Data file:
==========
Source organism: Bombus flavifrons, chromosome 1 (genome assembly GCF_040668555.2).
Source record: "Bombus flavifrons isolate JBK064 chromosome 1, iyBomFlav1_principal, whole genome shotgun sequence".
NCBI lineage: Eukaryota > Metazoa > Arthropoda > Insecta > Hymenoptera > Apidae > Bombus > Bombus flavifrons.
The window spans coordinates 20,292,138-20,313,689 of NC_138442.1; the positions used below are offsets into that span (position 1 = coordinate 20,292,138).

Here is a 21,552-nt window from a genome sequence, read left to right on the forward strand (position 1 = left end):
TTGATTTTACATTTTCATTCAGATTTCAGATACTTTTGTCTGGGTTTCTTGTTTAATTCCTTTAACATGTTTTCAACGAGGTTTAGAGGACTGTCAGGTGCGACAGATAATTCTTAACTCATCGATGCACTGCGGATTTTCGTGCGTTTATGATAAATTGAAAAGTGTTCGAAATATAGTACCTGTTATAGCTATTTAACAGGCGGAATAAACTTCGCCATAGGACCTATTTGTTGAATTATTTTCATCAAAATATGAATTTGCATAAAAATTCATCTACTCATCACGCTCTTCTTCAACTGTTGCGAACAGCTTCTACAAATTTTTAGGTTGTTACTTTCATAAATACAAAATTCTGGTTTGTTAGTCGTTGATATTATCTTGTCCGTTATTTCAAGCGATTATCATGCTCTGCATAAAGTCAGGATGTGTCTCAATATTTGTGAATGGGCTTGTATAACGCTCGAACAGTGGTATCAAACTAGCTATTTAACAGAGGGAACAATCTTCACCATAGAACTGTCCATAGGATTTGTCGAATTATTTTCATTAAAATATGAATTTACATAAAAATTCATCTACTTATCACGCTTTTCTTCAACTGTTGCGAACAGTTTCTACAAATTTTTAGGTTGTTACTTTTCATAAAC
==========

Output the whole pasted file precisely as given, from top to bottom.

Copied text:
Source organism: Bombus flavifrons, chromosome 1 (genome assembly GCF_040668555.2).
Source record: "Bombus flavifrons isolate JBK064 chromosome 1, iyBomFlav1_principal, whole genome shotgun sequence".
NCBI lineage: Eukaryota > Metazoa > Arthropoda > Insecta > Hymenoptera > Apidae > Bombus > Bombus flavifrons.
The window spans coordinates 20,292,138-20,313,689 of NC_138442.1; the positions used below are offsets into that span (position 1 = coordinate 20,292,138).

Here is a 21,552-nt window from a genome sequence, read left to right on the forward strand (position 1 = left end):
TTGATTTTACATTTTCATTCAGATTTCAGATACTTTTGTCTGGGTTTCTTGTTTAATTCCTTTAACATGTTTTCAACGAGGTTTAGAGGACTGTCAGGTGCGACAGATAATTCTTAACTCATCGATGCACTGCGGATTTTCGTGCGTTTATGATAAATTGAAAAGTGTTCGAAATATAGTACCTGTTATAGCTATTTAACAGGCGGAATAAACTTCGCCATAGGACCTATTTGTTGAATTATTTTCATCAAAATATGAATTTGCATAAAAATTCATCTACTCATCACGCTCTTCTTCAACTGTTGCGAACAGCTTCTACAAATTTTTAGGTTGTTACTTTCATAAATACAAAATTCTGGTTTGTTAGTCGTTGATATTATCTTGTCCGTTATTTCAAGCGATTATCATGCTCTGCATAAAGTCAGGATGTGTCTCAATATTTGTGAATGGGCTTGTATAACGCTCGAACAGTGGTATCAAACTAGCTATTTAACAGAGGGAACAATCTTCACCATAGAACTGTCCATAGGATTTGTCGAATTATTTTCATTAAAATATGAATTTACATAAAAATTCATCTACTTATCACGCTTTTCTTCAACTGTTGCGAACAGTTTCTACAAATTTTTAGGTTGTTACTTTTCATAAAC